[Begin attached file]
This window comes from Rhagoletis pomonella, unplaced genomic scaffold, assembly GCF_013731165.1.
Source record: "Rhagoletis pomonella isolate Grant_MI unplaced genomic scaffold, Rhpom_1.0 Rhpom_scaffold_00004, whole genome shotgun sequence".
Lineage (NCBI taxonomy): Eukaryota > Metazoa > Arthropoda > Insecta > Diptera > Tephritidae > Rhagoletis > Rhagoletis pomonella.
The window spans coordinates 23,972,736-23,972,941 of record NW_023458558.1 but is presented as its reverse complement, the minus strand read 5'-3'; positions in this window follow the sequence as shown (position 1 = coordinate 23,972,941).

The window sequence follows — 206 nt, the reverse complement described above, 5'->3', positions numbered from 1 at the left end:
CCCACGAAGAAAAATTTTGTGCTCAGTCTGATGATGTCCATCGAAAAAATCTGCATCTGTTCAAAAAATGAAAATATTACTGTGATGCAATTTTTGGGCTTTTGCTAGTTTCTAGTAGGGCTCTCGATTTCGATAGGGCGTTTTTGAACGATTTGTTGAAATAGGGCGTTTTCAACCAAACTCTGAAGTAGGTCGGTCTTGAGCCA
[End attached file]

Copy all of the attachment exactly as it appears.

This window comes from Rhagoletis pomonella, unplaced genomic scaffold, assembly GCF_013731165.1.
Source record: "Rhagoletis pomonella isolate Grant_MI unplaced genomic scaffold, Rhpom_1.0 Rhpom_scaffold_00004, whole genome shotgun sequence".
Lineage (NCBI taxonomy): Eukaryota > Metazoa > Arthropoda > Insecta > Diptera > Tephritidae > Rhagoletis > Rhagoletis pomonella.
The window spans coordinates 23,972,736-23,972,941 of record NW_023458558.1 but is presented as its reverse complement, the minus strand read 5'-3'; positions in this window follow the sequence as shown (position 1 = coordinate 23,972,941).

The window sequence follows — 206 nt, the reverse complement described above, 5'->3', positions numbered from 1 at the left end:
CCCACGAAGAAAAATTTTGTGCTCAGTCTGATGATGTCCATCGAAAAAATCTGCATCTGTTCAAAAAATGAAAATATTACTGTGATGCAATTTTTGGGCTTTTGCTAGTTTCTAGTAGGGCTCTCGATTTCGATAGGGCGTTTTTGAACGATTTGTTGAAATAGGGCGTTTTCAACCAAACTCTGAAGTAGGTCGGTCTTGAGCCA